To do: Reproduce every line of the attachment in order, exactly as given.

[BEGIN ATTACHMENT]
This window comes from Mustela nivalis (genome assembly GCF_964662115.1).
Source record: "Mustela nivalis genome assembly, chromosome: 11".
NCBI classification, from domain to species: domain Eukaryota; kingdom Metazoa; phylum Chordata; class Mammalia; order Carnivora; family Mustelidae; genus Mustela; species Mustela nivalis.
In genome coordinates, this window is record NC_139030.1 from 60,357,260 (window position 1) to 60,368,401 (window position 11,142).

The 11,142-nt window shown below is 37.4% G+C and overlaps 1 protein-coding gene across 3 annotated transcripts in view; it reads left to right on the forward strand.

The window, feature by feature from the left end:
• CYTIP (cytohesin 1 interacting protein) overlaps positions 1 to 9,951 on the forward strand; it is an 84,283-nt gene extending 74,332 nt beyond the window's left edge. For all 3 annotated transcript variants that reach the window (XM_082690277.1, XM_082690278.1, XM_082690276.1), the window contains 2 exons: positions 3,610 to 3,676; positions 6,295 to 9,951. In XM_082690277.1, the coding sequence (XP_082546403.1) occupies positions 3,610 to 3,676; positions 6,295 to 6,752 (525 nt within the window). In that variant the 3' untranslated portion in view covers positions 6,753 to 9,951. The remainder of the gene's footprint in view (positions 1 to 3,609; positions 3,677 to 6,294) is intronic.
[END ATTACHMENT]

This window comes from Mustela nivalis (genome assembly GCF_964662115.1).
Source record: "Mustela nivalis genome assembly, chromosome: 11".
NCBI classification, from domain to species: domain Eukaryota; kingdom Metazoa; phylum Chordata; class Mammalia; order Carnivora; family Mustelidae; genus Mustela; species Mustela nivalis.
In genome coordinates, this window is record NC_139030.1 from 60,357,260 (window position 1) to 60,368,401 (window position 11,142).

The 11,142-nt window shown below is 37.4% G+C and overlaps 1 protein-coding gene across 3 annotated transcripts in view; it reads left to right on the forward strand.

The window, feature by feature from the left end:
• CYTIP (cytohesin 1 interacting protein) overlaps positions 1 to 9,951 on the forward strand; it is an 84,283-nt gene extending 74,332 nt beyond the window's left edge. For all 3 annotated transcript variants that reach the window (XM_082690277.1, XM_082690278.1, XM_082690276.1), the window contains 2 exons: positions 3,610 to 3,676; positions 6,295 to 9,951. In XM_082690277.1, the coding sequence (XP_082546403.1) occupies positions 3,610 to 3,676; positions 6,295 to 6,752 (525 nt within the window). In that variant the 3' untranslated portion in view covers positions 6,753 to 9,951. The remainder of the gene's footprint in view (positions 1 to 3,609; positions 3,677 to 6,294) is intronic.